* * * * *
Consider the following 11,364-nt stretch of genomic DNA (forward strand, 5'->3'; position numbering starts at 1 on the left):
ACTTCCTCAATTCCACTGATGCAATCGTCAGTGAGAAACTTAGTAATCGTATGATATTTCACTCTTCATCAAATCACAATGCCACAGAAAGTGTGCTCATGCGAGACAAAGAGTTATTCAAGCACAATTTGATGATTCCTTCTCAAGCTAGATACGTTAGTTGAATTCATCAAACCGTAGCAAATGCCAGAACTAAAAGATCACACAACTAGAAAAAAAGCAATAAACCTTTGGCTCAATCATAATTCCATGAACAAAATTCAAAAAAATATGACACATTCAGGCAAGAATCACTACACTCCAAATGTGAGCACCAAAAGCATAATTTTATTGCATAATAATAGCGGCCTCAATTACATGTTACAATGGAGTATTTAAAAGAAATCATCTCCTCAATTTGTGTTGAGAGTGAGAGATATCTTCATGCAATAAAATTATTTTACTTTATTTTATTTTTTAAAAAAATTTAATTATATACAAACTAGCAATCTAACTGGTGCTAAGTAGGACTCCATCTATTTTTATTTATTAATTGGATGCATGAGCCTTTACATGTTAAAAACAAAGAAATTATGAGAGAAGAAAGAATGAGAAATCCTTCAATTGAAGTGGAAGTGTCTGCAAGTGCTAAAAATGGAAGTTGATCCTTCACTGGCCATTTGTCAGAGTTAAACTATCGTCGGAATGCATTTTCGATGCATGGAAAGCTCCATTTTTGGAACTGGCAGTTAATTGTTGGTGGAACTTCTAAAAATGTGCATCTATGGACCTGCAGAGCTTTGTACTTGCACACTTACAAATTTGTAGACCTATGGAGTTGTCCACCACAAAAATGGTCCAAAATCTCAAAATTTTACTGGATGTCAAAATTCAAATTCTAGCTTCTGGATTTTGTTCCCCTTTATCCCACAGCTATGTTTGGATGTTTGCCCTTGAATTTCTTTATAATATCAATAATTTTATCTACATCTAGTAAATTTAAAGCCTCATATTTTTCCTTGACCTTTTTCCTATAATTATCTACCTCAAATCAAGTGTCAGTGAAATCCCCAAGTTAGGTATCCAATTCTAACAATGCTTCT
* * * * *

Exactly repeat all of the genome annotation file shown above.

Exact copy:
Consider the following 11,364-nt stretch of genomic DNA (forward strand, 5'->3'; position numbering starts at 1 on the left):
ACTTCCTCAATTCCACTGATGCAATCGTCAGTGAGAAACTTAGTAATCGTATGATATTTCACTCTTCATCAAATCACAATGCCACAGAAAGTGTGCTCATGCGAGACAAAGAGTTATTCAAGCACAATTTGATGATTCCTTCTCAAGCTAGATACGTTAGTTGAATTCATCAAACCGTAGCAAATGCCAGAACTAAAAGATCACACAACTAGAAAAAAAGCAATAAACCTTTGGCTCAATCATAATTCCATGAACAAAATTCAAAAAAATATGACACATTCAGGCAAGAATCACTACACTCCAAATGTGAGCACCAAAAGCATAATTTTATTGCATAATAATAGCGGCCTCAATTACATGTTACAATGGAGTATTTAAAAGAAATCATCTCCTCAATTTGTGTTGAGAGTGAGAGATATCTTCATGCAATAAAATTATTTTACTTTATTTTATTTTTTAAAAAAATTTAATTATATACAAACTAGCAATCTAACTGGTGCTAAGTAGGACTCCATCTATTTTTATTTATTAATTGGATGCATGAGCCTTTACATGTTAAAAACAAAGAAATTATGAGAGAAGAAAGAATGAGAAATCCTTCAATTGAAGTGGAAGTGTCTGCAAGTGCTAAAAATGGAAGTTGATCCTTCACTGGCCATTTGTCAGAGTTAAACTATCGTCGGAATGCATTTTCGATGCATGGAAAGCTCCATTTTTGGAACTGGCAGTTAATTGTTGGTGGAACTTCTAAAAATGTGCATCTATGGACCTGCAGAGCTTTGTACTTGCACACTTACAAATTTGTAGACCTATGGAGTTGTCCACCACAAAAATGGTCCAAAATCTCAAAATTTTACTGGATGTCAAAATTCAAATTCTAGCTTCTGGATTTTGTTCCCCTTTATCCCACAGCTATGTTTGGATGTTTGCCCTTGAATTTCTTTATAATATCAATAATTTTATCTACATCTAGTAAATTTAAAGCCTCATATTTTTCCTTGACCTTTTTCCTATAATTATCTACCTCAAATCAAGTGTCAGTGAAATCCCCAAGTTAGGTATCCAATTCTAACAATGCTTCT